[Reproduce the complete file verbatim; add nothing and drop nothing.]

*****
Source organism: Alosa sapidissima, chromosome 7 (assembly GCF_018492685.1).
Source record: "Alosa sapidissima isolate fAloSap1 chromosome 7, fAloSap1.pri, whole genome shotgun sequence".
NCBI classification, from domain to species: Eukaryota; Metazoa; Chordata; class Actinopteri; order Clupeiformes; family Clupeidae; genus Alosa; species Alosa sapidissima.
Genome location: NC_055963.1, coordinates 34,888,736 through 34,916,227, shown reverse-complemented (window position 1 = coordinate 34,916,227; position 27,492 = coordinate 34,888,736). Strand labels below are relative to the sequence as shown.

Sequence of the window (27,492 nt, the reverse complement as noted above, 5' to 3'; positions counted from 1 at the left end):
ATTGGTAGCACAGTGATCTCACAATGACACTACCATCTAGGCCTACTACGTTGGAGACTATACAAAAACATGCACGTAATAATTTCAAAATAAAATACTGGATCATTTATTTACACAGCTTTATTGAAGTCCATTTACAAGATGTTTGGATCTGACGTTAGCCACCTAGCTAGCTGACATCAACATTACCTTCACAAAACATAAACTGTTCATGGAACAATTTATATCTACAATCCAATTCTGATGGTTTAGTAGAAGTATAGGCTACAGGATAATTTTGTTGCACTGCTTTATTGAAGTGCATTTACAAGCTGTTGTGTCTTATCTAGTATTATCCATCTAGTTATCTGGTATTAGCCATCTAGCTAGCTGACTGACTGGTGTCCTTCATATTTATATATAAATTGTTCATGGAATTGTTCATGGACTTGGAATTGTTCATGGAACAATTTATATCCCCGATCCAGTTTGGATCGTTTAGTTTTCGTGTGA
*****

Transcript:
Source organism: Alosa sapidissima, chromosome 7 (assembly GCF_018492685.1).
Source record: "Alosa sapidissima isolate fAloSap1 chromosome 7, fAloSap1.pri, whole genome shotgun sequence".
NCBI classification, from domain to species: Eukaryota; Metazoa; Chordata; class Actinopteri; order Clupeiformes; family Clupeidae; genus Alosa; species Alosa sapidissima.
Genome location: NC_055963.1, coordinates 34,888,736 through 34,916,227, shown reverse-complemented (window position 1 = coordinate 34,916,227; position 27,492 = coordinate 34,888,736). Strand labels below are relative to the sequence as shown.

Sequence of the window (27,492 nt, the reverse complement as noted above, 5' to 3'; positions counted from 1 at the left end):
ATTGGTAGCACAGTGATCTCACAATGACACTACCATCTAGGCCTACTACGTTGGAGACTATACAAAAACATGCACGTAATAATTTCAAAATAAAATACTGGATCATTTATTTACACAGCTTTATTGAAGTCCATTTACAAGATGTTTGGATCTGACGTTAGCCACCTAGCTAGCTGACATCAACATTACCTTCACAAAACATAAACTGTTCATGGAACAATTTATATCTACAATCCAATTCTGATGGTTTAGTAGAAGTATAGGCTACAGGATAATTTTGTTGCACTGCTTTATTGAAGTGCATTTACAAGCTGTTGTGTCTTATCTAGTATTATCCATCTAGTTATCTGGTATTAGCCATCTAGCTAGCTGACTGACTGGTGTCCTTCATATTTATATATAAATTGTTCATGGAATTGTTCATGGACTTGGAATTGTTCATGGAACAATTTATATCCCCGATCCAGTTTGGATCGTTTAGTTTTCGTGTGA